She’ll let you know if she’s getting enough food.
Baby needs to eat every two to three hours – but if you’re nursing, it’s tough to know how much milk she’s getting. “The baby’s weight is the best indicator in the early days,” says Dr. Tolcher. Your pediatrician will check it within a few days of discharge. A newborn loses 5 to 8 percent of her birthweight within the first week but should gain it back by the second. Diaper-counting can also act as a gauge: her schedule those first five days is haphazard, but after that, you’ll see five to six wet diapers a day, and at least one or two stools.
There’s no doubt that babies poop — a lot! If you’re still getting the hang of diapering, learn how to change one at 6 weeks.
Dry skin is the norm for newborns.
Initially, he may be soft and silky, but that changes. “If you soaked yourself in liquid for nine months and then hit the air, you’d be dry too!” says Laura Jana, M.D., pediatrician and coauthor of Heading Home With Your Newborn. You don’t have to do anything about dry skin (it typically peels and flakes off), but if you’re so inclined, reach for a hypoallergenic baby lotion that is fragrance-free. Little pink bumps, diaper rashes, and even baby acne may also make an appearance. “Acne tends to last for a few months,” Dr. Jana says. “So get those cute newborn pics before one month!”
You don’t have to hole up at home.
“Lead a normal life, but use common sense when you go out in public,” Dr. Tolcher says. Keep baby out of the sun, and avoid sick people (no toddler birthday parties!) and crowded enclosed spaces (such as the mall during the holidays). “Teach older siblings to touch baby’s feet instead of her hands and face, which will help prevent the spread of infection,” he adds. And make your older child the hygiene police, says Dr. Jana. He’ll love telling guests, “Don’t touch the baby without washing your hands.”
Babies cry a lot – that’s how they communicate!
Their piercing wails will let you know they’re hungry, cold, have a dirty diaper, or want to be held. These early “conversations” can be frustrating, but rest assured, you’ll get a better handle on what she needs in time. Laurie May, of Boardman, Ohio, and her husband quickly learned to read their daughter’s hunger signal. When they were brand-new parents, they set an alarm to go off every two hours to wake Carter for a feeding. “We did not need the alarm!” she says. “We love to laugh at that one now.”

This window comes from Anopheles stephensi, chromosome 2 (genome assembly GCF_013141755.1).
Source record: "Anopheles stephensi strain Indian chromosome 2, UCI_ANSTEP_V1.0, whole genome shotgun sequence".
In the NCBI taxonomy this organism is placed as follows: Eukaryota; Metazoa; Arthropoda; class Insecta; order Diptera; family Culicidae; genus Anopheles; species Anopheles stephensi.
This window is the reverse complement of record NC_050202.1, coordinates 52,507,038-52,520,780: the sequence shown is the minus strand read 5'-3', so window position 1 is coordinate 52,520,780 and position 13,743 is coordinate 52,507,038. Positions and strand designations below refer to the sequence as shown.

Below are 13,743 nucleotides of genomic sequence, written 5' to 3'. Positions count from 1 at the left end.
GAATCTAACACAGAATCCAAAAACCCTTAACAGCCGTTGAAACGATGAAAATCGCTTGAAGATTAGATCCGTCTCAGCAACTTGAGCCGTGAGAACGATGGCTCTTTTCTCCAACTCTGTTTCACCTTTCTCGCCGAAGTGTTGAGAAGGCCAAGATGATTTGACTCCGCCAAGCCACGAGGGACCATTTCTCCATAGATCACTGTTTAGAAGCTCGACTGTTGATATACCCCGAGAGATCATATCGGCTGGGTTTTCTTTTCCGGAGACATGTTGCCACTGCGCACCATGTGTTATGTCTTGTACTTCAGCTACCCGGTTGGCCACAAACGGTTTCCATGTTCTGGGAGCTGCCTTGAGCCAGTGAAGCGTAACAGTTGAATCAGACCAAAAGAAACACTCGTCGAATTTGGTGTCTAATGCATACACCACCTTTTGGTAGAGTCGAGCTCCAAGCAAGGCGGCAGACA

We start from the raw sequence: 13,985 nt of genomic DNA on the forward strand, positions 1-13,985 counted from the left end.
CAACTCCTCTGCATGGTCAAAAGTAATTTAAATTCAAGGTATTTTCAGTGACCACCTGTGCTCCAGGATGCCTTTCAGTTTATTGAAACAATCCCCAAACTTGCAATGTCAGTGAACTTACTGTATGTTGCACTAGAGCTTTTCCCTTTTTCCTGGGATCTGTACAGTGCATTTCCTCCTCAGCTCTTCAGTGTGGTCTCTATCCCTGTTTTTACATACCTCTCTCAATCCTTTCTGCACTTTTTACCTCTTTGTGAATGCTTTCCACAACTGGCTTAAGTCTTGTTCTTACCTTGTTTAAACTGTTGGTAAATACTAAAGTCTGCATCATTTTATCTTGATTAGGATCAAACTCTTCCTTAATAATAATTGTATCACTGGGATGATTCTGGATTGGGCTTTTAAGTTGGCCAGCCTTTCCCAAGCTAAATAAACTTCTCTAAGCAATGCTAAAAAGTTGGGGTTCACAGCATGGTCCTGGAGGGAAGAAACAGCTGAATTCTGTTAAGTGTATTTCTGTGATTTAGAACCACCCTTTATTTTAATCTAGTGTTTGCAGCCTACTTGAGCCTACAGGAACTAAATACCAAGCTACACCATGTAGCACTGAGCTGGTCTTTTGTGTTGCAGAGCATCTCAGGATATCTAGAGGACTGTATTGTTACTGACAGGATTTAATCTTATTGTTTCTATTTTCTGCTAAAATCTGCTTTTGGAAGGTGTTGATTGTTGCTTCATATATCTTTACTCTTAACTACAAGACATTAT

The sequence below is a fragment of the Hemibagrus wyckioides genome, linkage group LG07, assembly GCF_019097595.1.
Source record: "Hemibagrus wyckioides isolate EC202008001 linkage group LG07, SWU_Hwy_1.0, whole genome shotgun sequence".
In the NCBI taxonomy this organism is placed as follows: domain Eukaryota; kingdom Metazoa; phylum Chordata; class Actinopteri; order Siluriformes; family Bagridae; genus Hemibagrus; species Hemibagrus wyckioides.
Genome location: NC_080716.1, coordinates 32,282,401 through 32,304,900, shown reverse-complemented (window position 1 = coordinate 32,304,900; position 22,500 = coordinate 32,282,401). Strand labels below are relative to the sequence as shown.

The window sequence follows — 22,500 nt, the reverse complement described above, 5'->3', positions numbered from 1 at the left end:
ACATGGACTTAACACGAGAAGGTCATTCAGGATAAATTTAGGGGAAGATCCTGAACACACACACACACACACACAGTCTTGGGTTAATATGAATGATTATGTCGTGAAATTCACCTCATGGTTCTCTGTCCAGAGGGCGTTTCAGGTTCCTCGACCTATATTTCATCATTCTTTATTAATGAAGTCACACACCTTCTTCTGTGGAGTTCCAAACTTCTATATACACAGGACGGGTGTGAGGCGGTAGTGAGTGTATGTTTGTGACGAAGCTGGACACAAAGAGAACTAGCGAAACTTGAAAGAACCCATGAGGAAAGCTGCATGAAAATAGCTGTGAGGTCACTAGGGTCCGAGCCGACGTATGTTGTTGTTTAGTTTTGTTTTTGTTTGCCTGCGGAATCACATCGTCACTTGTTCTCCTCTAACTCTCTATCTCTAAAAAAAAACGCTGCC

Newborn babies also sleep a lot — but not for long stretches.
Those first three months are a free-for-all. Baby needs to eat every two to three hours, so you’re not getting much sleep either. “It does get better,” assures Dr. Altmann. “Most infants can sleep for six to eight hours by 3 months of age.” In the meantime, try to get baby on a day and night schedule: during the day, don’t let him snooze more than three hours without waking him to feed; at night let him sleep as long as he wants once he’s regained the weight he lost at birth.
The newborn stage is fleeting.
Stressed, tired, and lonely? Yes, those early days are hard. But they’ll soon be behind you. Barbara Evans, of New York City, says, “I wish I’d known how quickly the time goes.” The mom to Luella, 8 months, says, “I didn’t take enough pictures or keep notes!” Rabeea Baloch, of Sugarland, Texas, shares some veteran-mom experience: “With my first, I stressed over every single thing, from changing diapers to whether baby was crying more than usual. With my second, I just enjoyed holding her, smelling her, kissing her, and loving the time together.”